Commercial logging began in BC in the early 1800s, but logging didn’t come to the north of Vancouver Island until 200 years later. Many towns on the north island came into being because of this industry. Port McNeil was the centre of logging on the north island and grew rapidly as loggers moved there. Soon, recreation facilities and then schools were built as their families joined them.
As the easy-to-reach trees near the water became scarce, inland logging was the future. This meant that road building was essential for the logging industry to continue. So loggers temporarily became road builders in order to expand the available forest.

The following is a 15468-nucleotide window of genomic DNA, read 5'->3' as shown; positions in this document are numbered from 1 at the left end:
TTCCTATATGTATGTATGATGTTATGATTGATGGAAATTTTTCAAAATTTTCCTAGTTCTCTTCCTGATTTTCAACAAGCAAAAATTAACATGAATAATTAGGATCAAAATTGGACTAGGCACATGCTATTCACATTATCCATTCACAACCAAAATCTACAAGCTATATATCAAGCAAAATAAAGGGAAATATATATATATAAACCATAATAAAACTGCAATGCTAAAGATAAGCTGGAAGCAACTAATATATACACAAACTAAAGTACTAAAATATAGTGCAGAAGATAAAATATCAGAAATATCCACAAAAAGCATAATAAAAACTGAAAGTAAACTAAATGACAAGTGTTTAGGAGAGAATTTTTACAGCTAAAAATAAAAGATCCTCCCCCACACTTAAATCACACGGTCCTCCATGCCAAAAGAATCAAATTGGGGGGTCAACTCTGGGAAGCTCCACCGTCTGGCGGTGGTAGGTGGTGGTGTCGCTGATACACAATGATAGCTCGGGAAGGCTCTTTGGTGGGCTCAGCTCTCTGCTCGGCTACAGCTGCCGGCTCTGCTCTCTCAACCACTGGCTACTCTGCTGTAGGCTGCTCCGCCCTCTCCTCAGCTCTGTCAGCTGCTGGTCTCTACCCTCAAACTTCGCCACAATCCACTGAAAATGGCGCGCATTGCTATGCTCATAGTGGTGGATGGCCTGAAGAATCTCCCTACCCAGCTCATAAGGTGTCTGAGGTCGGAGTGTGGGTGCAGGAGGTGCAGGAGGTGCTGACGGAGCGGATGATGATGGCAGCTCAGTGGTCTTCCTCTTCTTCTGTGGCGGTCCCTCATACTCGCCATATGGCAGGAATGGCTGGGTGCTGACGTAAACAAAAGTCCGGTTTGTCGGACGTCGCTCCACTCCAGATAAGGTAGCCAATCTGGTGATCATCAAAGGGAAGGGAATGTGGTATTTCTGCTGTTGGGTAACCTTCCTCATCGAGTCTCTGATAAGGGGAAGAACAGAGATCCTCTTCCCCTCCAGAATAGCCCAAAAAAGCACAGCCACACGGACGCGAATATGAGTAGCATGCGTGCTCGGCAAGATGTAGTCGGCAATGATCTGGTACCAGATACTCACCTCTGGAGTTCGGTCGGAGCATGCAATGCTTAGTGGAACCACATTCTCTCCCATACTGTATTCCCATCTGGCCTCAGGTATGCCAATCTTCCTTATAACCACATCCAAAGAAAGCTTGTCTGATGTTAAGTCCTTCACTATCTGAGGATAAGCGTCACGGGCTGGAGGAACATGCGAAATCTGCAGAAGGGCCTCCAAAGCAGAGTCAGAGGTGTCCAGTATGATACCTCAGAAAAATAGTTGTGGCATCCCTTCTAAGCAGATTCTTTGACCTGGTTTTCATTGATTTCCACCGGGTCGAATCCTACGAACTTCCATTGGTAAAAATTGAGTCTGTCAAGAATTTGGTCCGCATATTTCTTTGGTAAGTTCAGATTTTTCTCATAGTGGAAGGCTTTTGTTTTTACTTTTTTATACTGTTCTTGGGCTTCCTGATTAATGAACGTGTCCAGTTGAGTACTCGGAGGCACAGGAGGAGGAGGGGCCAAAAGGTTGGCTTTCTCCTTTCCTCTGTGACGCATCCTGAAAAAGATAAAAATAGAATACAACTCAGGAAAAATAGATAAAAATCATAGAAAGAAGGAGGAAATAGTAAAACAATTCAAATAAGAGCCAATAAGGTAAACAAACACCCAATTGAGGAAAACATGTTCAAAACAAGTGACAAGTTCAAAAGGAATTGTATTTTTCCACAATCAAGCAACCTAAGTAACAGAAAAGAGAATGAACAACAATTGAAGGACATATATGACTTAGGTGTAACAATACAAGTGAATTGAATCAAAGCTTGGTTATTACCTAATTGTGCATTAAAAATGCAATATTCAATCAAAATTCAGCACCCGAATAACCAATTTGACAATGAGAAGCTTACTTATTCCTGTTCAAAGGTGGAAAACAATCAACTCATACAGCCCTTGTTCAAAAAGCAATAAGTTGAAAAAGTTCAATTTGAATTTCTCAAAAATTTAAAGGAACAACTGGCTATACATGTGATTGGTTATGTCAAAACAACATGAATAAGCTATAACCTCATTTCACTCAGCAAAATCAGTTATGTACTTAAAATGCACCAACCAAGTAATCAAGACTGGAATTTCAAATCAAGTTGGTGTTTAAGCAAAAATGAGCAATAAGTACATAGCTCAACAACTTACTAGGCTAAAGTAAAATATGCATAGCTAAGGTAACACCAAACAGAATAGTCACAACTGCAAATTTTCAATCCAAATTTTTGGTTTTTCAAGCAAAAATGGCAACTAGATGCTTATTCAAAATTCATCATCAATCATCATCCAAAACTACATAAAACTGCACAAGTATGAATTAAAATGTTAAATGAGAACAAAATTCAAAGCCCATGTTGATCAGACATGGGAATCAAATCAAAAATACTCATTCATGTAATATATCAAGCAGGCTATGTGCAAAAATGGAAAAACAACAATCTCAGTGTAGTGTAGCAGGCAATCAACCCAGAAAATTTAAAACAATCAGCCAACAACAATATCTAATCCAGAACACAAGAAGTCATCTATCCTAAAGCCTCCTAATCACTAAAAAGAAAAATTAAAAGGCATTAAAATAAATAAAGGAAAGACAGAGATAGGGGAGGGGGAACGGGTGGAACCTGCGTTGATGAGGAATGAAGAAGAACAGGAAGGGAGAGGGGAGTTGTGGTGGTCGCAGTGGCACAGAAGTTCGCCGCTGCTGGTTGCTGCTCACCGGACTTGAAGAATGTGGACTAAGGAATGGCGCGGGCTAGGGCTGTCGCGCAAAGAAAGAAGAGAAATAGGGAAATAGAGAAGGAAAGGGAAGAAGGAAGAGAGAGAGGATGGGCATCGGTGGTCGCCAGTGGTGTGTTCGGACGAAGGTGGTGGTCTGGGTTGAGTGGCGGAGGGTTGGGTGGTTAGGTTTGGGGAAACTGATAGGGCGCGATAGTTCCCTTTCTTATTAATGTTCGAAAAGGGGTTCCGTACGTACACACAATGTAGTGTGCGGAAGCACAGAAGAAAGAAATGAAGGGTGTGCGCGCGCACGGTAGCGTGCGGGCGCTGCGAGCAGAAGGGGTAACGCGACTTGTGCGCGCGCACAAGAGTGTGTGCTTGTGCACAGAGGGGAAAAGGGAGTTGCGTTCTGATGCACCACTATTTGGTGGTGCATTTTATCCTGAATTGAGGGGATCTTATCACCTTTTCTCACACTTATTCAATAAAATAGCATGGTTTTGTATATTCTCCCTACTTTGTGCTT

Early logging was skilled and back-breaking work as it was done by hand and with oxen. As technology improved, so did the tools available. The most infamous tool used was known as a ‘Steam Donkey’. This tool was a steam powered winch which enabled loggers to pull trees from far up the hillside and into the water or onto the road.